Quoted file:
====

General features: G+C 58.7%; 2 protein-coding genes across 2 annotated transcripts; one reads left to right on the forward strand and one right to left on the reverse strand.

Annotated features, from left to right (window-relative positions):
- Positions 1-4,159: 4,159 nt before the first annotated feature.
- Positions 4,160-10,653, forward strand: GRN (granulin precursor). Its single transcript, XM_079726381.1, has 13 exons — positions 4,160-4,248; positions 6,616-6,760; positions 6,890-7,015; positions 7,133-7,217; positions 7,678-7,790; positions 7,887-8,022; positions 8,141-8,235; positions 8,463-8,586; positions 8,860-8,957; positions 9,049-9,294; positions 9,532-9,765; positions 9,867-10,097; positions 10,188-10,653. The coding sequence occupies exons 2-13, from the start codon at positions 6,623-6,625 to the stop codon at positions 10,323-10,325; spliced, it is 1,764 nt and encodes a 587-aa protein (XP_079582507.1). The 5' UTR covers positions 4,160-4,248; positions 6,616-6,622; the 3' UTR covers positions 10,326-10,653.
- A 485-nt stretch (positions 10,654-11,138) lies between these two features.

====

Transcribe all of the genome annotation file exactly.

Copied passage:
General features: G+C 58.7%; 2 protein-coding genes across 2 annotated transcripts; one reads left to right on the forward strand and one right to left on the reverse strand.

Annotated features, from left to right (window-relative positions):
- Positions 1-4,159: 4,159 nt before the first annotated feature.
- Positions 4,160-10,653, forward strand: GRN (granulin precursor). Its single transcript, XM_079726381.1, has 13 exons — positions 4,160-4,248; positions 6,616-6,760; positions 6,890-7,015; positions 7,133-7,217; positions 7,678-7,790; positions 7,887-8,022; positions 8,141-8,235; positions 8,463-8,586; positions 8,860-8,957; positions 9,049-9,294; positions 9,532-9,765; positions 9,867-10,097; positions 10,188-10,653. The coding sequence occupies exons 2-13, from the start codon at positions 6,623-6,625 to the stop codon at positions 10,323-10,325; spliced, it is 1,764 nt and encodes a 587-aa protein (XP_079582507.1). The 5' UTR covers positions 4,160-4,248; positions 6,616-6,622; the 3' UTR covers positions 10,326-10,653.
- A 485-nt stretch (positions 10,654-11,138) lies between these two features.